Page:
Broadsides & Retrospectives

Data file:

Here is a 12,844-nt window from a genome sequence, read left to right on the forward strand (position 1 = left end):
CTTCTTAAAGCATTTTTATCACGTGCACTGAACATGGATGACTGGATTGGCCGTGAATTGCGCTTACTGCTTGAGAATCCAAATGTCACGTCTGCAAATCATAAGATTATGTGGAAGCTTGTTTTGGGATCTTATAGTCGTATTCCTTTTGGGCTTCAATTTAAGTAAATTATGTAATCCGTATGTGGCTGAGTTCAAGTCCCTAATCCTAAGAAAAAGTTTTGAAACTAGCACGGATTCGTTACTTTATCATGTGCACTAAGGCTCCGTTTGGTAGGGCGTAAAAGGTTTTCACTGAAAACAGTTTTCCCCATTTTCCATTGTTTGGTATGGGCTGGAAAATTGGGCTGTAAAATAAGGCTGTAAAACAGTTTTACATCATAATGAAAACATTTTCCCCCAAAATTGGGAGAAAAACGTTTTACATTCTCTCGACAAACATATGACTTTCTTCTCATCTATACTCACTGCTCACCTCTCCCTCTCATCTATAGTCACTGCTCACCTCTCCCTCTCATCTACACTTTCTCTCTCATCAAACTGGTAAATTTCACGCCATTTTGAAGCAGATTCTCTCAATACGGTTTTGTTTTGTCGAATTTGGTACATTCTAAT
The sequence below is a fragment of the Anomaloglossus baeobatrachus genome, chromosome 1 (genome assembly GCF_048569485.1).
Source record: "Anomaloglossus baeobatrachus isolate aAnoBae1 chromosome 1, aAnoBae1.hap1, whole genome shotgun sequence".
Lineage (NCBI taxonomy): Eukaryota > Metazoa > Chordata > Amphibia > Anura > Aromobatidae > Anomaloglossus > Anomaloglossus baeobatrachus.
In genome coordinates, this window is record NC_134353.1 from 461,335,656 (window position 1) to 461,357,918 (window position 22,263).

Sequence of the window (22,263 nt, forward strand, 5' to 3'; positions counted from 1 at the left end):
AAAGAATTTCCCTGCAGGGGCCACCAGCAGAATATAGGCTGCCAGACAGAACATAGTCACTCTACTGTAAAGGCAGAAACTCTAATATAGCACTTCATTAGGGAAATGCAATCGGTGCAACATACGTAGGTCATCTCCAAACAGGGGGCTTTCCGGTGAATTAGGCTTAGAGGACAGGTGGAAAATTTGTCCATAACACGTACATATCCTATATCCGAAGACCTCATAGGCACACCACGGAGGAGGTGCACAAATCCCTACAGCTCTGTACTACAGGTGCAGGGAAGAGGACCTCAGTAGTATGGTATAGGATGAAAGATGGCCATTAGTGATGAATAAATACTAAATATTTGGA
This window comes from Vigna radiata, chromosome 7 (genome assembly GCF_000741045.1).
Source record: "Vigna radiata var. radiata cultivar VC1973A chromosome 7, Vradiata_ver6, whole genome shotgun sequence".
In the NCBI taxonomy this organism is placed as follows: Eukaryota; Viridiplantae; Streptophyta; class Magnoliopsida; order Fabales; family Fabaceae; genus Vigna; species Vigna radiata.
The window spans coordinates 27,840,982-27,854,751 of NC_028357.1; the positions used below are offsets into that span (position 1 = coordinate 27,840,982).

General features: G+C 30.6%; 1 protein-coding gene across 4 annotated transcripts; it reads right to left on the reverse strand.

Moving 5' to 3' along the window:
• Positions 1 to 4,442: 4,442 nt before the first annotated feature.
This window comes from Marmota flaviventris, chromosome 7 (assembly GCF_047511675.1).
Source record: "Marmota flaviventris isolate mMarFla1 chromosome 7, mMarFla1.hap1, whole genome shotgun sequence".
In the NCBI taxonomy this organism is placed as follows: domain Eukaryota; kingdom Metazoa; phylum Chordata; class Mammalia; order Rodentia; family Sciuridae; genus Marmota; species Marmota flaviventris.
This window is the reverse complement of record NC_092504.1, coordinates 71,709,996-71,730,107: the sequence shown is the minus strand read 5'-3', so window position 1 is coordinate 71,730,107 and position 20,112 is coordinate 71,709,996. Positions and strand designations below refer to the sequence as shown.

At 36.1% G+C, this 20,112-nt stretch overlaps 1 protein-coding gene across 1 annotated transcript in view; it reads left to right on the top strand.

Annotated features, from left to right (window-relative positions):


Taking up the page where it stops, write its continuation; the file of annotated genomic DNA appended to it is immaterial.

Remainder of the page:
Vic Sadot Releases 'BROADSIDES & RETROSPECTIVES', a 19 song CD project: The 'Best of 25 Years of Crazy Planet & Planète Folle Bands' Vic Sadot, a Newark, DE based singer-songwriter, has released a compilation of 19 songs from his 25 years as a working musician. The Crazy Planet Band's first concerts were at Newark Community Day and The Deer Park Tavern in the fall of 1979. Vic's band has always put it's emphasis on original and topical song material with a reverence for folk, blues, and rock roots. After traveling in southwestern Louisiana in 1992, Vic returned to form Planète Folle (Crazy Planet in French), which specializes in Cajun/Zydeco and New Orleans R&B. Planète Folle released Comin' Home, a 16 song CD in 1997, featuring the original bi-lingual (French/English)Bourbon Street. Crazy Planet released a number of songs with pop potential, such as Good Time Delaware, Beer Muscles, Respect for the Road, and Comeback Kids. This is the first time that these songs appear in the CD format. There are also 6 new songs in the offering of otherwise 'retrospective' selections. Key contributions to these new songs come from the exquisite guitar of Rob Sadot, the well-selected effects of the piano synthesizer of Dean A. Banks, and the rich back-up vocals of Ellen Lebowitz, another CD Baby artist. The lead song is Mad Cowboy Disease, a hard-hitting broadside against the Bush Administration's war policies with a hilarious rationale for such hypocritical and bellicose behavior. You know it's kind o' Sci-Fi what's happening today A Zombie epidemic has hit the USA You get it through your TV...Listen well, I'll tell you how It attacks you in the brain like contaminated cow! It's just like in the movie... 'Night of the Living Dead' One day when you wake up, you're cracked up in the head It happens when you fall asleep in front of your TV's And when you start believin' bull; You've got 'Mad Cowboy Disease'! The second song is Are You A Citizen (Or Are You A Slave?). Vic Sadot wrote it with local activist Cindy Abramowicz Hubschmitt. It came out of a conversation that Vic had with a fellow at work who declines to discuss politics because 'Nothing can be done! You can't change a thing'. This song challenges the notion that we cannot make progress by the historical fact that we have done it before. It's done in a gentle Cajun waltz style that employs the 10 button accordion. Ellen Lebowitz adds her wonderful vocals to the back up on this and several other songs in the collection. Are you a Citizen? Or are you a slave? In the Land of the Free, and the Home of the Brave! Well, why do you tell me then that 'Nothing can be done'? If we can't change a thing, then they've already won! We'd still be a colony if the founders thought that way We'd have royalty and slavery and debtor prisons today And women would never have won voting rights It would be the 'dark ages' without doing what's right! The CD includes Vic's unreleased tribute to Phil Ochs, the great folk singer of the Vietnam War era, who Vic interviewed in 1973 and put up in his DC apartment for a week. It was recorded in 1987 when the Crazy Planet Band was in Sound Lab Studios working on their only LP, Ride the Wind. It's called Broadside Balladeer, which now figures into the title of this CD as well. Other retrospective songs that Vic has recorded in the past but never released remain unfortunately all too relevant today. Vive Haiti! Has become timely again as the current democratically elected President Aristide goes into his second exile now that a second Bush Administration has violated the sovereignty and democracy of the poorest country in the western hemisphere by planning and funding and participating in a coup with the former 'terrorists' of the banned Haitian military. Ride the Wind takes on a whole new meaning in the post-911 'war on terror' era than it had in 1988 when it was referring to the balance of nuclear terror with the Soviet Union. In the aftermath of US wars and occupations and scandals of torture and the rejection of the Geneva Convention treaty by the Bush Administration, it becomes a different song altogether: Cold winds blow across the land... Dark clouds gather gloom Children wake up crying... Parents rush into the room It's just another nightmare of impending days of doom But we're gonna tear your terror down and make the deserts bloom! Yea, that's what we assume! It's just like us to rise again when we have sunk so low Those who have no sense of shame will never learn to grow We cannot live locked in the past... The winter can't stop spring So let us join our hearts in hope... Let's hear those voices sing! Yea, let's hear those voices sing! Other titles that are gleaned from past recordings are White Clay Creek, Our Only Chesapeake, and Berceuse de Bonne Nuit (Good Night Lullaby) from Vic's 2003 solo CD called Songs of the Seasons; Born To Win, the B-side of the 1985 45 of Good Time Delaware; and Need To Know, Vic's reggae influenced torch love song from the Ride the Wind LP of 1988. Another fascinating part of the 'retrospective' to this CD project comes from old poems of Vic's father, Jean-Henri Sadot, that have been set to music by Vic or by his friends, who are also guest singers and musicians on B&R. Vic has rendered In Normandy When Breezes Blow into song, and he has added his own new section to the song about D-Day 1944 that he calls Our Pledge To You. Jean Sadot wrote: In Normandy when breezes blow from the blue sea up to the highland The trees yet echo the fierce battle below... a sound that soars above these sacred dunes of sand You took the torch! You paved the way! You stormed the shore through fire and thunder! You bravely gave your lives away...beneath the dear Star Spangled Banner! Vic set his father's Spanish song about the Pyrenees mountains in the spring of 1940 to music as well: Recuerdo de Los Pireneos (Remembering the Pyrenees). Long time friend and collaborator on this project, Dean A. Banks, sings Jean Sadot's Little Girl's Bedtime, and plays the piano. The song reveals a father's warm sentiment for his daughter's innocence and antics. For example, after the little girl is supposed to have gone to bed: It is not long before I hear The sound familiar to my ear The patter of her little feet Almost as soft as my heartbeat Reveals that she is not sleeping To find out what she is doing I quietly walk upstairs unseen And there I find my little queen Soap in her hair and even cream Her face as straight as a sunbeam The patter of her little feet Almost as soft as my heartbeat Vic's French friends in Normandy, Lionel Bernard and Jérôme Panier, did a great job on Jean Sadot's The Statue of Liberty. Lionel set it to music. Jerome sings. They mailed their parts to Vic and he took that to recording engineer Dean A. Banks. They added keyboards, acoustic and electric guitars, and back-up vocals here in the United States by Dean Banks, Vic and Rob Sadot, and Ellen Lebowitz respectively. In The Statue of Liberty Jean Sadot calls 'this gift from the people of France' a 'symbol of hope'. He declares that 'the principles she represents speak of true fraternity', which 'offers the dissident soul a spirit of good will'. In this time of stress in the historic friendship between France and the United States, this song reminds us of that unique bond. Jérôme Panier plays bass guitar and sings with sincere conviction as the guitar of Lionel Bernard soars like the flame from Liberty's torch: Raising her torch to the sky She lights up the whole world With her eternal message Of sincere peace and friendship 'Broadsides & Retrospectives' manages to amuse, inform, and inspire with an array of topics that are patriotic, that protest injustice, that deliver a good time dance beat, or that draw you into a more reflective mood.